Onward and upward – literally. We last left you outside of Asheville. Since then we ventured over the Great Smoky Mountains to Gatlinburg to visit with Seester and her husband. They have a mountain oasis right up the road from one of the Great Smoky Mountain National Park visitor’s centers. It is a beautiful cabin and from their deck I even caught a glimpse of a big black bear crossing the road.
Pat wanted to revisit the highest peak on the Appalachian trail (a fact we learned on this trip) since he had fond memories of hiking there with a high school buddy. Of course this was many moons ago when I finished grad school and some things have changed. The hike up to the top is now paved, but still a steep half mile hike. We huffed and puffed and made it to the top.
On this day, the 6,644 foot elevation was completely socked in with cloud cover and mist. As I’ve said before, I like a little grumpy sky and especially like misty weather. Just another of the many mountain personalities and the hand we were dealt for viewing that day.
This is the shot from the observation tower looking North. You can see what it looks like on a clear day from the display picture vs what we were able to see. You’d think we were in the Pacific Northwest from that shot. One of the many faces of the Smokies.
Pat poses by the Appalachian Trail marker and at the overlook. On the way down we had a brief sighting of the sun to brighten things up. Seester (Elaine) & husband Jimmy along with Pat make the trek downhill. We finally catch our breath.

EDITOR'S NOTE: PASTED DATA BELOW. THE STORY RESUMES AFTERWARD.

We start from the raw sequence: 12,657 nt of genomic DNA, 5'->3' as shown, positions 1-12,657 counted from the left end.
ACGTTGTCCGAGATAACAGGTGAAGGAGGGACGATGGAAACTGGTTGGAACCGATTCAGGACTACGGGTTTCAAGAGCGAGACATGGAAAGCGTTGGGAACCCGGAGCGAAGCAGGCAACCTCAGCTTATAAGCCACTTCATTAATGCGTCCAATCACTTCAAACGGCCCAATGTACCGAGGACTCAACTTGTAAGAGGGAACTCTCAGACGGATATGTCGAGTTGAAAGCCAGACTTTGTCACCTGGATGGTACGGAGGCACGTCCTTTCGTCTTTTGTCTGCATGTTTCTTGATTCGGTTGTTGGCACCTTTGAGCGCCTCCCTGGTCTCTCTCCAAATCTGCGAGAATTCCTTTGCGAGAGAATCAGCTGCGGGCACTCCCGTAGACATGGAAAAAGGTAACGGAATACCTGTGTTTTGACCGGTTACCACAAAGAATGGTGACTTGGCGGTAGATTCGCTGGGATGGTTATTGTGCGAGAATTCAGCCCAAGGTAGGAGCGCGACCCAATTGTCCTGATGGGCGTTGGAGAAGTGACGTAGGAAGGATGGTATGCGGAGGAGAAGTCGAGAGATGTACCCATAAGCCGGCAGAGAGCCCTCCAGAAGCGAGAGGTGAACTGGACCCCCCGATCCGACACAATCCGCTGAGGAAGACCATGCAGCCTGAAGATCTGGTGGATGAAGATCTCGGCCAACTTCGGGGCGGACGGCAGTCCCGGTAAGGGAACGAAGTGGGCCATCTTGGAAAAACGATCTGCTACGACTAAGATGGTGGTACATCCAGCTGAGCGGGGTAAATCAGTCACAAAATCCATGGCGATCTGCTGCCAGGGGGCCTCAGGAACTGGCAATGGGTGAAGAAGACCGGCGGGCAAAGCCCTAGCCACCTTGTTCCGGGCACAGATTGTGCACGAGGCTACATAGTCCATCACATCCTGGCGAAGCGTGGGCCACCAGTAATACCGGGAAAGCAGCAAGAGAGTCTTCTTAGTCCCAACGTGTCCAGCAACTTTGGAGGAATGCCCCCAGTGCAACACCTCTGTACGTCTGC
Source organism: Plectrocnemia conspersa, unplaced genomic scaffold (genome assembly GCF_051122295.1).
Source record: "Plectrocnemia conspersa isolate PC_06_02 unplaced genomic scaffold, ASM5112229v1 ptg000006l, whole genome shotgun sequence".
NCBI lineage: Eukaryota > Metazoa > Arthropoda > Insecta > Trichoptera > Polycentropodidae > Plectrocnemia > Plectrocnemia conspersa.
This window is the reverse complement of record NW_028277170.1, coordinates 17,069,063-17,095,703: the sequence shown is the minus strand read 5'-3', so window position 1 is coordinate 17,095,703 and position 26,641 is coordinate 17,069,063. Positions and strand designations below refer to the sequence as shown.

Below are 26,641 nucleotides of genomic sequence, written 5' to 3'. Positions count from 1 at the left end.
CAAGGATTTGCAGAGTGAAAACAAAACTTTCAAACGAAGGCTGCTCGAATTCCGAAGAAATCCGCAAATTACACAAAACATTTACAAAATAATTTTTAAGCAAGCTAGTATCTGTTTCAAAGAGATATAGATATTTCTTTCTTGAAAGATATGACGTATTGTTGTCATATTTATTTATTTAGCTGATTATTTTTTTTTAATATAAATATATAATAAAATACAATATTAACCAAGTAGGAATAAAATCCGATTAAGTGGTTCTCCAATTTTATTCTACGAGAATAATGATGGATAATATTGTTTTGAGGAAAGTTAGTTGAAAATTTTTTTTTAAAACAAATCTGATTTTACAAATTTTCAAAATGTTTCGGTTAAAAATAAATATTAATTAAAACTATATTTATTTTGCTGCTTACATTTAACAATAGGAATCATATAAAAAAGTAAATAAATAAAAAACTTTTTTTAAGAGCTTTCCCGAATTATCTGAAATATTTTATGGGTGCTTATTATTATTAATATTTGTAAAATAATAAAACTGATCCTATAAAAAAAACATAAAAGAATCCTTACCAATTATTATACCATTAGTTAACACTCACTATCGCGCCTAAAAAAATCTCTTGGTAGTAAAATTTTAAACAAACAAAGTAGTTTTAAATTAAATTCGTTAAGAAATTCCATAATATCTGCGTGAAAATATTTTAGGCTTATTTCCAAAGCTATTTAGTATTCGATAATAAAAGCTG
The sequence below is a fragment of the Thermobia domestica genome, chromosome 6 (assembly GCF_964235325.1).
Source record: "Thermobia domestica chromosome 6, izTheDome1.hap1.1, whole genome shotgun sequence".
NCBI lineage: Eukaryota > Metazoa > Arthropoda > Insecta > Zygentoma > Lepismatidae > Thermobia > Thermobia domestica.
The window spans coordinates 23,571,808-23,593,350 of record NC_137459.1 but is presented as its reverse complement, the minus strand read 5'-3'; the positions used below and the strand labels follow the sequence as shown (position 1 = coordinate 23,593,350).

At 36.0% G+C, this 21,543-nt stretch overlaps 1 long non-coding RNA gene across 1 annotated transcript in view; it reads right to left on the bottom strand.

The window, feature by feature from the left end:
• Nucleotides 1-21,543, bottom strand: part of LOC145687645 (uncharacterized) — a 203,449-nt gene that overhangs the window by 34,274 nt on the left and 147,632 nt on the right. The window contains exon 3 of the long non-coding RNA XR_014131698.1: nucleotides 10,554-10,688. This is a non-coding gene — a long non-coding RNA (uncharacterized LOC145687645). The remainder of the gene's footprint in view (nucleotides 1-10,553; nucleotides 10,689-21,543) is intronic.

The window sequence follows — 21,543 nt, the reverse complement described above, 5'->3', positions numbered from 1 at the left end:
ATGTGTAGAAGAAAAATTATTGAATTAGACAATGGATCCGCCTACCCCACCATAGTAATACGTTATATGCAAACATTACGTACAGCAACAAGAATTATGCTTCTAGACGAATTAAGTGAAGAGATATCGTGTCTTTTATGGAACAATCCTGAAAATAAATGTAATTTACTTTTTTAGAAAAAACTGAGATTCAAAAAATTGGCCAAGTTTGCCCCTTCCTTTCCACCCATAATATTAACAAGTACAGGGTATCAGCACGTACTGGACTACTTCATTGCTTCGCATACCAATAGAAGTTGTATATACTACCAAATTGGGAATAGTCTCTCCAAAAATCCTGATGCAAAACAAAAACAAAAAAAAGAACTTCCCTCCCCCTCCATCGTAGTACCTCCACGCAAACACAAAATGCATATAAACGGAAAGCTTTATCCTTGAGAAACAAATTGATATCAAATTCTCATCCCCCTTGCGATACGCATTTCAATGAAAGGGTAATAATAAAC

The break in the clouds was a perfect opportunity to photograph some “wildlife”. Look closely in the bottom picture for the ladybug and Mr. Daddy Long Legs. Got a great shot of a fly getting some pollen. We didn’t know they even did that. I did manage another honey bee shot. Their legs were loaded with bright yellow pollen. Finally my montage would not be complete without the butterfly who complied and landed right in front of me.
We stopped at Newfound Gap on the way down to get a shot of the valley, and I snagged this shot below of the forest while we drove.
Jimmy told us about the disease killing the hemlock trees. Sad that they are dying, but makes for very interesting forest shots.
Since we had a very sad dog from our sightseeing junkets away from him, we took the next morning just for him. The bears are very active in the Smokies, so the park rangers only recommended one trail in the area as dog-friendly. The Gatlinburg trail is behind the Sugarland Visitor’s Center. On this day, August 25th, 2016, it is the National Park Service’s 100th birthday. We saw soooo many rangers coming to the ranger’s luncheon and noooo parking spaces. I did manage to snag a spot in one of the close pull-offs and we set out.
I think we just about overdid it with him, but he had a good time wading in the stream and drinking the cold mountain water.
Apples & Beans
After the dog morning, we drove to the nearby apple orchard. Nice view of the orchard from our lunch table at Carver’s Applehouse Restaurant. With lunch, you get apple cider, apple fritters and apple butter. Apples, apples everywhere. I was really looking forward to getting some apple jelly from their country store, but alas, they only make apple butter and carry apple jam from another farm. Apple jelly is the flavor from my childhood and kinda hard to find. I settle for grape mostly and strawberry when I can get it, but apple, now that is the ticket!
I am happy to report that they do carry T.O.E. Jam. I am not kidding and took a picture to prove it.
You are wondering what’s in there, right? It is tangerine, orange and elderberry jam. Things went downhill from there, we started trading Monty Python quotes, and also laughed at the “Traffic Jam”. Can’t tell you what was in that one since we were totally taken with the T.O.E. Jam and how your mother smelt of elderberries… We did buy some local honey and a half a peck of apples. Ok, this sends me into another song. Anyone know “I love you, A bushel and a peck, A bushel and a peck and a hug around the neck”…. And I digress again.